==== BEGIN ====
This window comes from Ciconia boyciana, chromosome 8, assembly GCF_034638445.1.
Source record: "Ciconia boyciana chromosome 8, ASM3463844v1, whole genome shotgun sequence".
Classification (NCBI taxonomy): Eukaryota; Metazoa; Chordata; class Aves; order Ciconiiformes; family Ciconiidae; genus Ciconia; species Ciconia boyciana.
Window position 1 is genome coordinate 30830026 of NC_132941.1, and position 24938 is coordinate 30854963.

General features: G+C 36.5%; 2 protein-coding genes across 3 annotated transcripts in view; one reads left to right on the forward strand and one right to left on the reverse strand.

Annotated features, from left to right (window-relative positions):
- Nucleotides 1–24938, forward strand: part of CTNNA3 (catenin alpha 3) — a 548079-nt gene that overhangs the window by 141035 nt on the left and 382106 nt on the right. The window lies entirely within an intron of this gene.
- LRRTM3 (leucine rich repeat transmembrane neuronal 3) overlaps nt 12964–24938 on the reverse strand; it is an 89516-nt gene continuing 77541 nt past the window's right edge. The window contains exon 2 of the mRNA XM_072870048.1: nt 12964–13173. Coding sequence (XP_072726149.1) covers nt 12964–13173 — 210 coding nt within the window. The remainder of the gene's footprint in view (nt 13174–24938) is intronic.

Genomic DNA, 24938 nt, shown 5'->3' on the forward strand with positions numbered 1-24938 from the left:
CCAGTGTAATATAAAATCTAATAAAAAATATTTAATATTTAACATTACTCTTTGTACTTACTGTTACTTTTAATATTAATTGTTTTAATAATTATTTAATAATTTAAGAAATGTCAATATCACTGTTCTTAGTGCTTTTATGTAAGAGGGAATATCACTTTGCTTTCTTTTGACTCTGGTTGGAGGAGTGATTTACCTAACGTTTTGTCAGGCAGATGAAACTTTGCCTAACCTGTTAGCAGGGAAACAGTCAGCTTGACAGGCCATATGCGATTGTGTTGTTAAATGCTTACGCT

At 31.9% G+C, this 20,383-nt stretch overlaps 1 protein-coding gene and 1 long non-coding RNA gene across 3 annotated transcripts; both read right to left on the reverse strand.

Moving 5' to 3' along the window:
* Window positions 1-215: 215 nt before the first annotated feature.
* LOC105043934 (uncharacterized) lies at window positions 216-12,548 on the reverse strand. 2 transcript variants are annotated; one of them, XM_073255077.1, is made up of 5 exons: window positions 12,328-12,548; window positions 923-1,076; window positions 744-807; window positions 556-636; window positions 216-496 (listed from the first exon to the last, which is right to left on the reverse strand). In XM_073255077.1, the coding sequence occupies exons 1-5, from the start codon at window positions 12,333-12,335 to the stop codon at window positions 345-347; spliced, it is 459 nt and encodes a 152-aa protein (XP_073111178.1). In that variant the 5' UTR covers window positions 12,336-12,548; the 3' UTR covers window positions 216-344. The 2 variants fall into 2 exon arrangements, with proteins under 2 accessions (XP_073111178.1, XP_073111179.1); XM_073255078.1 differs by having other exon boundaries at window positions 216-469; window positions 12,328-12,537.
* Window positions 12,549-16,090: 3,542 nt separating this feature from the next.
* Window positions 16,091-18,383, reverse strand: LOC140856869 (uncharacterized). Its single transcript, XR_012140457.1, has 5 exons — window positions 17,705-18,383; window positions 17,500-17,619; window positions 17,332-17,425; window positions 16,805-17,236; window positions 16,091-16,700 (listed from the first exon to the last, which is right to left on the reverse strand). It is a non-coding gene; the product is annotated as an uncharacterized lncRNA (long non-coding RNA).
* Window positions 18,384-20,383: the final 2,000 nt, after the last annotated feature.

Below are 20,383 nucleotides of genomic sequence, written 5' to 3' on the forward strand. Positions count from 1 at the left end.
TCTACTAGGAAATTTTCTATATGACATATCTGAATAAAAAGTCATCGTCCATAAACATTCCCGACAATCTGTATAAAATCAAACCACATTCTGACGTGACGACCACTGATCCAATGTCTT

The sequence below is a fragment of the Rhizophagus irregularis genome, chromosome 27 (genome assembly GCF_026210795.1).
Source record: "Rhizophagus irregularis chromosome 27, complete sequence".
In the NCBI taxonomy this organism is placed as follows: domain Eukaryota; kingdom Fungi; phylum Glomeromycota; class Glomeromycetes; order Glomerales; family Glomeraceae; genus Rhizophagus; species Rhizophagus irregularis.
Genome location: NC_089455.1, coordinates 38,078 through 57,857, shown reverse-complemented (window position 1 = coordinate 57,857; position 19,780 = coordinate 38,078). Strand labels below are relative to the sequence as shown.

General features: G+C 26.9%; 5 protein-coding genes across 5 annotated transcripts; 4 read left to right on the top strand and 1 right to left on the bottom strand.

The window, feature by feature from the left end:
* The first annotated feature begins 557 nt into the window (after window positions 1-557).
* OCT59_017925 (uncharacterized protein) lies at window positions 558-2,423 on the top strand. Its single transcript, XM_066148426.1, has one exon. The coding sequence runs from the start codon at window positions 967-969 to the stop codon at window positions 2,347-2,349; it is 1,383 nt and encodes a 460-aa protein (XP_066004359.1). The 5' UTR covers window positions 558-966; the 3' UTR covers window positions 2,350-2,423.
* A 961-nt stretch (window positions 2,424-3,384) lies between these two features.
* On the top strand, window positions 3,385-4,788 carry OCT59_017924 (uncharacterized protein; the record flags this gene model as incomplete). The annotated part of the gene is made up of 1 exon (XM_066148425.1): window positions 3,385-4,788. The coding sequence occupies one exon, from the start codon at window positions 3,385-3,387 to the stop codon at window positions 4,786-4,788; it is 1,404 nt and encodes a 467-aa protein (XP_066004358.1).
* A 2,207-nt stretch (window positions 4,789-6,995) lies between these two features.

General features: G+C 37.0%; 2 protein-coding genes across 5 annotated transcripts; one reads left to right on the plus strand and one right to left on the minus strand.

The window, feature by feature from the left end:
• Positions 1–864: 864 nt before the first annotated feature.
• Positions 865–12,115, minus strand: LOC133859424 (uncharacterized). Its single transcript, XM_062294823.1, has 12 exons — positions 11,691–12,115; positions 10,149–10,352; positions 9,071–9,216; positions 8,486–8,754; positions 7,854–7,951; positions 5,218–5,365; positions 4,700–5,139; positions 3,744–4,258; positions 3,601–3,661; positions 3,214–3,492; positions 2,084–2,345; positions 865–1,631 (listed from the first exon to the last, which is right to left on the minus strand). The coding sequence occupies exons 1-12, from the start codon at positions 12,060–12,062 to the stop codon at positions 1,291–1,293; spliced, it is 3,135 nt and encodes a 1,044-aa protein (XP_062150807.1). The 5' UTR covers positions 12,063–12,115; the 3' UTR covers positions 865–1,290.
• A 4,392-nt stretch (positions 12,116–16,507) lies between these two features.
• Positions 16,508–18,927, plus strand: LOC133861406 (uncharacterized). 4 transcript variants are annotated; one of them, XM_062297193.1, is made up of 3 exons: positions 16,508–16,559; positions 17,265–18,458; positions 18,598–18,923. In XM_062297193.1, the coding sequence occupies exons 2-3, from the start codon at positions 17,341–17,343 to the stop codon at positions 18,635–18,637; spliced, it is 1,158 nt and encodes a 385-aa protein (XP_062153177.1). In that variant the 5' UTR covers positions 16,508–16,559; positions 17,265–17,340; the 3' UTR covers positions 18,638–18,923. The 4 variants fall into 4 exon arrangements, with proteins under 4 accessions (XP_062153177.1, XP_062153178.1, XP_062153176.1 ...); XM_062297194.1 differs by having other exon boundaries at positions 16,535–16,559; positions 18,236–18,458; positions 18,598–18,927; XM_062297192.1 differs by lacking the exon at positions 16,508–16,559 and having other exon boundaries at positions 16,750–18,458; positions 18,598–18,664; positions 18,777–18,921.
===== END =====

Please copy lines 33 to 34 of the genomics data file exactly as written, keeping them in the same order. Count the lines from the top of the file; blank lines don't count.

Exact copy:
• Positions 1–864: 864 nt before the first annotated feature.
• Positions 865–12,115, minus strand: LOC133859424 (uncharacterized). Its single transcript, XM_062294823.1, has 12 exons — positions 11,691–12,115; positions 10,149–10,352; positions 9,071–9,216; positions 8,486–8,754; positions 7,854–7,951; positions 5,218–5,365; positions 4,700–5,139; positions 3,744–4,258; positions 3,601–3,661; positions 3,214–3,492; positions 2,084–2,345; positions 865–1,631 (listed from the first exon to the last, which is right to left on the minus strand). The coding sequence occupies exons 1-12, from the start codon at positions 12,060–12,062 to the stop codon at positions 1,291–1,293; spliced, it is 3,135 nt and encodes a 1,044-aa protein (XP_062150807.1). The 5' UTR covers positions 12,063–12,115; the 3' UTR covers positions 865–1,290.